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Viking-Bling-art - 5/15/14
"Viking Bling! A Review Of Viking Age Jewelry For Men And Women" by HL HRothgar Thorsson.
This article was submitted to me by the author for inclusion in this set of files, called Stefan's Florilegium.
These files are available on the Internet at: http://www.florilegium.org
Copyright to the contents of this file remains with the author or translator.
While the author will likely give permission for this work to be reprinted in SCA type publications, please check with the author first or check for any permissions granted at the end of this file.
Mark S. Harris...AKA:..Stefan li Rous
stefan at florilegium.org
A Review Of Viking Age Jewelry For Men And Women
by HL HRothgar Thorsson
Viking Jewelry - General Information
* Most of our knowledge of Viking jewelry comes from grave finds and treasure buried in hoards.
* More is known about early Viking period jewelry than is known about late-Viking period jewelry. This is because the conversion to Christianity took place around 1000 AD in Scandinavia_ They stopped putting jewelry into graves.
* Designs of Viking jewelry reflected the changing styles of Viking art, usually representing patterns of stylized animals.
* Jewelry was worn by both men and women.
* Jewelry was worn for adornment and for displaying wealth. It also served practical purposes:
a. It was a convenient way of carrying one's personal wealth.
b. It could be used as a means of exchange.
c. It could be used to seal friendships and alliances.
d. It could also serve ordinary, everyday uses like fastening cloaks and dresses.
* The most valuable jewelry was made of gold, but gold was almost always in short supply in Scandinavia. Most jewelry was made of silver or made of bronze and gilded to look like gold. (Gilded - covered in gold leaf.)
* Items of gold and silver jewelry were individually made by highly skilled craftsmen for wealthy customers.
* Cheaper bronze jewelry was mass-produced, usually being cast in clay or stone molds. These would be based on a master copy.
* Most articles of jewelry were functional.
* Most of the silver used in neckrings, armrings, and brooches made in Scandinavia was made from Arabic silver coins.
* All metal other than iron had to be imported into Scandinavia.
Armrings and Neckrings
* Status symbols. Both men and women wore and displayed their wealth in this way.
* Most payments in the Viking Age were made in silver according to weight, so jewelry was a practical way of carrying one's wealth.
* If a smaller amount was needed, the jewelry was simply cut into pieces.
* A variation was called the "Permium Rings". These were Russian in origin that were made of standard weights. They were imported from early in the Viking Age.
* In Scandinavia they were worn as armrings and used as currency.
* These items were often plain and made in standard units of weight so their value could be easily assessed.
Finger Rings and Earrings
* Finger rings were only rarely worn before the late Viking Age. Earrings were hardly worn at all.
* What earrings they had were Slavic in origin. The idea of wearing earrings was very foreign to Scandinavian tradition.
* Colored glass beads were mass-produced for use in necklaces. Beads were also made of amber, semi-precious stone and sometimes were made from gold and silver.
* Necklaces were often hung with souvenirs (odd items picked up from abroad) such as coins and finger rings.
* Amber - semi-precious fossil resin. Often exported. Found on the shores of the Baltic Sea. Soft and easily worked.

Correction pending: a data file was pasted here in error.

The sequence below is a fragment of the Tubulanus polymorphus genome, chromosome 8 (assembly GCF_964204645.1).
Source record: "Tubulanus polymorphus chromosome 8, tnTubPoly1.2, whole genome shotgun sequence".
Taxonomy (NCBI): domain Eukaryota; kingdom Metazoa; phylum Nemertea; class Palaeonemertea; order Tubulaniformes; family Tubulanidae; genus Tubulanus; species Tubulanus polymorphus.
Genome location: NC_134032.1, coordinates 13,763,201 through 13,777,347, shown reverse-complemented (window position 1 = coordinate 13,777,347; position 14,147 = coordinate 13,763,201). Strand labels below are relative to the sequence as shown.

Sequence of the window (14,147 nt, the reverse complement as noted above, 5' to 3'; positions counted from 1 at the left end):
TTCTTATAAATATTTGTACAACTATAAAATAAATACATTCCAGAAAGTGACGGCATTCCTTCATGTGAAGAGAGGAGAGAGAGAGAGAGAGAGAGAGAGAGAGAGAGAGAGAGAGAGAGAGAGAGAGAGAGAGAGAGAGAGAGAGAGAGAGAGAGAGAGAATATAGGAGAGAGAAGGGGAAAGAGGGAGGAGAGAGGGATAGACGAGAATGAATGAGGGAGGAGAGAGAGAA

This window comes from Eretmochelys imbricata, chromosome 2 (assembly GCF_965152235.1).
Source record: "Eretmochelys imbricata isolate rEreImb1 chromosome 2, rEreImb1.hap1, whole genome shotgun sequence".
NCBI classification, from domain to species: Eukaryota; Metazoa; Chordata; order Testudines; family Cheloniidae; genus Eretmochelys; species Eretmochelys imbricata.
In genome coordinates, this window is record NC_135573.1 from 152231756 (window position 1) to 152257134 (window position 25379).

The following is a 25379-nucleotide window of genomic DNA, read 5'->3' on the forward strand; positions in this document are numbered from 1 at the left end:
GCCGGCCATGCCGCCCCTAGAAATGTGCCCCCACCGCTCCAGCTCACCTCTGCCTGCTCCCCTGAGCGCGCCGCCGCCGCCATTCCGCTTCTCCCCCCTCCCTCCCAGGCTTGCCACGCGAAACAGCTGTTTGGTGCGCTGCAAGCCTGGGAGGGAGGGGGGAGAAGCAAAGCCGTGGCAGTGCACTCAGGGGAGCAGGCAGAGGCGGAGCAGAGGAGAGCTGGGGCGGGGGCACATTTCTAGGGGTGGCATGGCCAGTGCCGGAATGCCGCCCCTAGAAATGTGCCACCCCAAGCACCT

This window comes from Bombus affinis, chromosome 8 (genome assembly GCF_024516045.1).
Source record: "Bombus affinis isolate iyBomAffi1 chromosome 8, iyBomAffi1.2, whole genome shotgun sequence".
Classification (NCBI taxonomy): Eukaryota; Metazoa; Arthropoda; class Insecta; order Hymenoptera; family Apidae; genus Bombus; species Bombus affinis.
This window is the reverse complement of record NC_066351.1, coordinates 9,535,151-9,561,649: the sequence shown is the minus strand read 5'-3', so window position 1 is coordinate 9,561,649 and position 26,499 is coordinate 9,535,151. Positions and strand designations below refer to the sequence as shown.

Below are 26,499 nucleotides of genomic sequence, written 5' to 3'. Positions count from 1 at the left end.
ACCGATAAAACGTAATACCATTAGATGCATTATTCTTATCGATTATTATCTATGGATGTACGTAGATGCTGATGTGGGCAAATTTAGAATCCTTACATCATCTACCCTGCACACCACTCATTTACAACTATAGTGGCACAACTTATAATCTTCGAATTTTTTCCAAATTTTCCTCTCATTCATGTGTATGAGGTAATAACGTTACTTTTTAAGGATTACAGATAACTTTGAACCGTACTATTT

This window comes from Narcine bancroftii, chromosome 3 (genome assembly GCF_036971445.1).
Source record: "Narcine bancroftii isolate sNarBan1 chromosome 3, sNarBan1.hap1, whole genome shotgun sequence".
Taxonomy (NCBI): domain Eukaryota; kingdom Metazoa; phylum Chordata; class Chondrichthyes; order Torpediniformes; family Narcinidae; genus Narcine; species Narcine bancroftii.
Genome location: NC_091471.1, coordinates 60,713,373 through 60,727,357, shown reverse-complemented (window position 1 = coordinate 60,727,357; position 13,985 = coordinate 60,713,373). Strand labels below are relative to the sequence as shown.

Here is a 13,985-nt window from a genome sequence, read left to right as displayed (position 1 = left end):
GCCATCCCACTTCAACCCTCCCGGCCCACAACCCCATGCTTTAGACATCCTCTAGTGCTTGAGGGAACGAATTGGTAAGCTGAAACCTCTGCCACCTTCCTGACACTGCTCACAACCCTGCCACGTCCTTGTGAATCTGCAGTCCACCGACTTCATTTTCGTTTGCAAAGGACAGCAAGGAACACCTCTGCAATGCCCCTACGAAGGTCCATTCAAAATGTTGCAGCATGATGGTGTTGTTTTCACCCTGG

* The commonest item of Scandinavian Viking Age jewelry were women's bronze oval brooches. (These were seldom made in other metals.)
* Oval brooches were a practical part of women's clothing. One was worn on each shoulder to fasten the overdress.
* In Finland this type of brooch tended to be round instead of oval.
* Oval brooches went out of fashion at the end of the 10th century, to be superseded by fanciful tendril designs of brooches.
* A chain of colored beads was often suspended between the brooches.
* These were almost exclusively a men's fashion accessory.
* Adopted early in the Viking Age from Irish and Scottish fashions by Viking settlers. It later caught on in Scandinavia and Russia.
* Fastened on the right shoulder with the pin pointed upward, keeping the sword arm free.
* Nearly always worn as pendants.
* These were Scandinavian versions of a foreign design.
* The trefoil brooches used to fasten women's shawls and cloaks were inspired by the trefoil sword-mounts used in the Frankish Empire.
* These became popular in the 9th century to fasten women's cloaks.
Vikings obtained their beads by buying them from the great trading towns in Scandinavia such as Birka and Hedeby, inheriting or having them handed down to them, or gathering them while raiding.
Types of beads used by the Vikings:
Flame worked glass could be had from Birka.
Amber from the shores of the nearby Baltic Sea.
Jet, also native to Scandinavia.
Rock crystal, amethyst, and garnet from Europe.
Gold and bronze beads, made locally and imported from abroad.
Surface Decoration On Viking Jewelry
Viking craftsmen would apply silver and gold to the surface of base metals in order to give jewelry a richer, more expensive appearance. Further embellishment was made with the addition of filigree (where fine gold or silver wires are soldered to the surface of the jewelry) and granulation (where small balls of metal are used by themselves or in clusters to form patterns on the jewelry).
Lack of Set Stones in Viking Jewelry
An odd characteristic of Viking jewelry was its nearly total lack of set stones. Gem-setting had been an extremely popular form of ornament in pre-Viking Scandinavia, during which times it was carried out with great skill. It apparently had stopped appealing to Viking tastes in jewelry, and was abandoned (Graham-Campbell; 1980). Cultures the Vikings had contact with, such as the Franks and the Byzantines, continued to use set stones throughout the Viking Age without interruption.
Coronet belonging to Queen Kunigunde of Lichenstein, c.1010, set